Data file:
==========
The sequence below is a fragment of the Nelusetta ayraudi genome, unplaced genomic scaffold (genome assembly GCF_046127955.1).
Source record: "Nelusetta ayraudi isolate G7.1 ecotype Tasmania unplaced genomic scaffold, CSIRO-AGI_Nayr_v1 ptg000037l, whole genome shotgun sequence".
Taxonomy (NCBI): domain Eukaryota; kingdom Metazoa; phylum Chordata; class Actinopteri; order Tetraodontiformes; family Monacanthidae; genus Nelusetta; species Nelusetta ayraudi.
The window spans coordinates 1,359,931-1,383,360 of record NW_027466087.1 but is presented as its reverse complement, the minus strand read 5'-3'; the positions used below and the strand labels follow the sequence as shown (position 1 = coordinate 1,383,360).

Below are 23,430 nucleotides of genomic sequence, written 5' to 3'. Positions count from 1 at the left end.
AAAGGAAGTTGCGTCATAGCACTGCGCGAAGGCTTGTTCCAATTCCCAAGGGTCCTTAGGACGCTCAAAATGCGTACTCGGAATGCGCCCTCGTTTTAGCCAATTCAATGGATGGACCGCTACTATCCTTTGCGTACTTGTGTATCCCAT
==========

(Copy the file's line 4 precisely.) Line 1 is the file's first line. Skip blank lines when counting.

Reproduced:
The window spans coordinates 1,359,931-1,383,360 of record NW_027466087.1 but is presented as its reverse complement, the minus strand read 5'-3'; the positions used below and the strand labels follow the sequence as shown (position 1 = coordinate 1,383,360).